Abstracts from the 53rd European Society of Human Genetics (ESHG) Conference: Oral Presentations

2020 European Journal of Human Genetics  
Alternative RNA splicing, the process whereby a single gene can give rise to many different proteins, has long been known to be dysregulated in many cancers. Recent studies have provided concrete genetic evidence that splicing dysregulation directly promotes cancer initiation and progression. For example, genes encoding RNA splicing factors are recurrently mutated in both hematologic malignancies and solid tumors. However, uncovering the specific mechanisms by which these mutations promote
more » ... igenesis has proven challenging. Here, I will discuss recent progress in establishing functional links between somatic mutations affecting RNA splicing factors and tumorigenesis, the promise of correct mis-splicing for cancer therapy, and the recent creation of CRISPR/Cas-based technologies for conducting mRNA isoform-level genetic screens. Introduction: Large-scale exome sequencing studies have identified hundreds of genes with significant excess of de novo mutations (DNMs) in neurodevelopmental disorders (NDDs). In this collaborative study, we assessed 125 candidate and high-confidence genes in a large cohort of NDD cases. Materials and Methods: We targeted 63 candidate genes for resequencing among 16,321 NDD cases and an additional 62 high-confidence genes in 6,211 NDD cases. In order to test for significance at the level of case-control mutation burden and integrating with previously published data, we assessed these genes among NDD cases and compared the mutation burden to nonpsychiatric controls from ExAC. These genes were assessed also in a combined set of 17,426 NDD parent-child trios. Furthermore, Abstracts from the 53rd European Society of Human Genetics (ESHG) Conference: Oral Presentations thorough phenotype studies for seven of the genes with evidence of mutational burden were performed in a subset of the patients. Results: We identified 48 genes (25 newly reported) with a significant burden of ultra-rare (MAF < 0.01%) severe mutations. Among the 125 targeted genes, we show that 90 genes are also enriched for DNMs in parent-child trios. We here focus on seven genes (CTCF, HNRNPU, KCNQ3, ZBTB18, TCF12, SPEN and LEO1) for detailed clinical descriptions to delineate the associated phenotypes and clinical presentation of these specific and newly described neurodevelopmental disorders.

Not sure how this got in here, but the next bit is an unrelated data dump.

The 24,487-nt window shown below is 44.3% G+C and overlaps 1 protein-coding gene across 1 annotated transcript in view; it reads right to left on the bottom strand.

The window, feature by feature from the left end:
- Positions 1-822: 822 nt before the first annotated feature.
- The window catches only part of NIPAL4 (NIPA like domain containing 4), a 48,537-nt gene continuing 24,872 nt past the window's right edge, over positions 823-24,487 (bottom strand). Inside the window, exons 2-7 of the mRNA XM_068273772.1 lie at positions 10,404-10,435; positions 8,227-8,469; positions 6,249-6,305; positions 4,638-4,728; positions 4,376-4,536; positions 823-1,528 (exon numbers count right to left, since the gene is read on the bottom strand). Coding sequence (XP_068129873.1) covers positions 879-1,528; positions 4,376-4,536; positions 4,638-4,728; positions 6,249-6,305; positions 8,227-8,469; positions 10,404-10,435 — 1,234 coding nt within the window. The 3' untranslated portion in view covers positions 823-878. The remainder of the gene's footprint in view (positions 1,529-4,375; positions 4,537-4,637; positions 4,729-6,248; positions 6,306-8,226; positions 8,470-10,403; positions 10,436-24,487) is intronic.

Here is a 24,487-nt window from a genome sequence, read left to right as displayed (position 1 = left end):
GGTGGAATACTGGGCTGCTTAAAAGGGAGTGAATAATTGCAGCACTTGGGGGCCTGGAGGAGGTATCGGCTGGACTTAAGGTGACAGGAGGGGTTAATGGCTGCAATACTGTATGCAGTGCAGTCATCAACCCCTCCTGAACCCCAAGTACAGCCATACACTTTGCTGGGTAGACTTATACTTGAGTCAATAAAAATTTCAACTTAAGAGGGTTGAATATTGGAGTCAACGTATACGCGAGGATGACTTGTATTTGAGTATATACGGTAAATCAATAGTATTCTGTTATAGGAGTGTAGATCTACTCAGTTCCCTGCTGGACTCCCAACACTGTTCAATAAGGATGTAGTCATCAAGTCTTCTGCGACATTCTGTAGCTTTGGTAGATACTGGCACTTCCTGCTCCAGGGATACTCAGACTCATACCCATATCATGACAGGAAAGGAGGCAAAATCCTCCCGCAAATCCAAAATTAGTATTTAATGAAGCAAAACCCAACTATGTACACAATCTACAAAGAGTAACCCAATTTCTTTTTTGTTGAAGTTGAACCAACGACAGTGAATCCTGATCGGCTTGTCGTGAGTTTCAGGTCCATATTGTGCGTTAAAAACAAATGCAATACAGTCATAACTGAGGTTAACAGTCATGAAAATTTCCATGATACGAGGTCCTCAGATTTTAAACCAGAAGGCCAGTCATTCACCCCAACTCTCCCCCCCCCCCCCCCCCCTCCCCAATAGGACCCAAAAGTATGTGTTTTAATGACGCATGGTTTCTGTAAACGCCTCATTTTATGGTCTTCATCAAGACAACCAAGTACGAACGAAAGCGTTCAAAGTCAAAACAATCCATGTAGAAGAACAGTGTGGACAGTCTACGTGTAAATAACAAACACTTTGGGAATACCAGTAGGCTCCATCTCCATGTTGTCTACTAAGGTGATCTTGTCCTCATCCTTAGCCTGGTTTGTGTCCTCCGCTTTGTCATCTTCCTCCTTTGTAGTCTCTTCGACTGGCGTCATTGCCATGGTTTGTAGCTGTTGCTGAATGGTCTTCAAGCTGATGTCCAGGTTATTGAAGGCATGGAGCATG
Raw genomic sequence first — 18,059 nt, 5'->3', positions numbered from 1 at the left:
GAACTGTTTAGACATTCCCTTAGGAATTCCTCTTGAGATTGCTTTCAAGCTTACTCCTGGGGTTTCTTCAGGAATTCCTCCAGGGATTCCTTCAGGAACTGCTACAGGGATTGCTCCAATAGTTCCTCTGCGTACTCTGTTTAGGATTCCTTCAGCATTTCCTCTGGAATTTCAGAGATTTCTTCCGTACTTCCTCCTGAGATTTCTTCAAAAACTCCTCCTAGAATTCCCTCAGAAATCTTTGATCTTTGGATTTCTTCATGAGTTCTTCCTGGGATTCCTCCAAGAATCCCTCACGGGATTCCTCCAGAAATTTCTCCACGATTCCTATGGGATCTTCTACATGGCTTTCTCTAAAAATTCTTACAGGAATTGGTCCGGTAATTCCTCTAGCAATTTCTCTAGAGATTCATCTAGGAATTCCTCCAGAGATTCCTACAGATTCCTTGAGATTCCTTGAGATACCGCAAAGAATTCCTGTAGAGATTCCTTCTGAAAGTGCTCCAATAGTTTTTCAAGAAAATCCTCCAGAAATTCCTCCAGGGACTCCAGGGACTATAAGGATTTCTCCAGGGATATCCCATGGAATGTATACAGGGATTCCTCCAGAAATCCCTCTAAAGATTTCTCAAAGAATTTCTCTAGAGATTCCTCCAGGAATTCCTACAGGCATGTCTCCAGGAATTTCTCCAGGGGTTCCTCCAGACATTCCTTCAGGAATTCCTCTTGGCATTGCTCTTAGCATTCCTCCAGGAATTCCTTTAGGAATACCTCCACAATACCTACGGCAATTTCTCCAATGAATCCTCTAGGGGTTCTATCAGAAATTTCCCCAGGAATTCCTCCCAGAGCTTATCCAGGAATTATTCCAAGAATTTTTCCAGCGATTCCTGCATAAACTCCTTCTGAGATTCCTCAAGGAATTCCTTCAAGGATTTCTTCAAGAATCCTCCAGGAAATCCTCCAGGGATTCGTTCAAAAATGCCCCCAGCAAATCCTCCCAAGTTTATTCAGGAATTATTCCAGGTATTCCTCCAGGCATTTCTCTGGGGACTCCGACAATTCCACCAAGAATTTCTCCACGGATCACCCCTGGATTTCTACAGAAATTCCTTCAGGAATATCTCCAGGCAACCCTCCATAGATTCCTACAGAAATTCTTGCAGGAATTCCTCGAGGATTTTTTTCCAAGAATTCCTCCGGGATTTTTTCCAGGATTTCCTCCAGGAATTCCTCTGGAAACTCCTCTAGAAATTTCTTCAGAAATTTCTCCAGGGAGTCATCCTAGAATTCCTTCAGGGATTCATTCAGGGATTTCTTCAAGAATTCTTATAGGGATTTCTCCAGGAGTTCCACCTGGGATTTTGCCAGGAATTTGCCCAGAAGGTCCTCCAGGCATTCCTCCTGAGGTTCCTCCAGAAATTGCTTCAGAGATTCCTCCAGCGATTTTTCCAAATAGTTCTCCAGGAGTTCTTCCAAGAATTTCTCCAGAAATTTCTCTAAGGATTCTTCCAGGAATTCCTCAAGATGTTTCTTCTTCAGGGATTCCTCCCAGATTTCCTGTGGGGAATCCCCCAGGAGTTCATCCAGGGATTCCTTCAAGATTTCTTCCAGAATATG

doi:10.1038/s41431-020-00740-6 pmid:33262484 fatcat:6bfe5kviofdd7fw5tcdr6y3cgu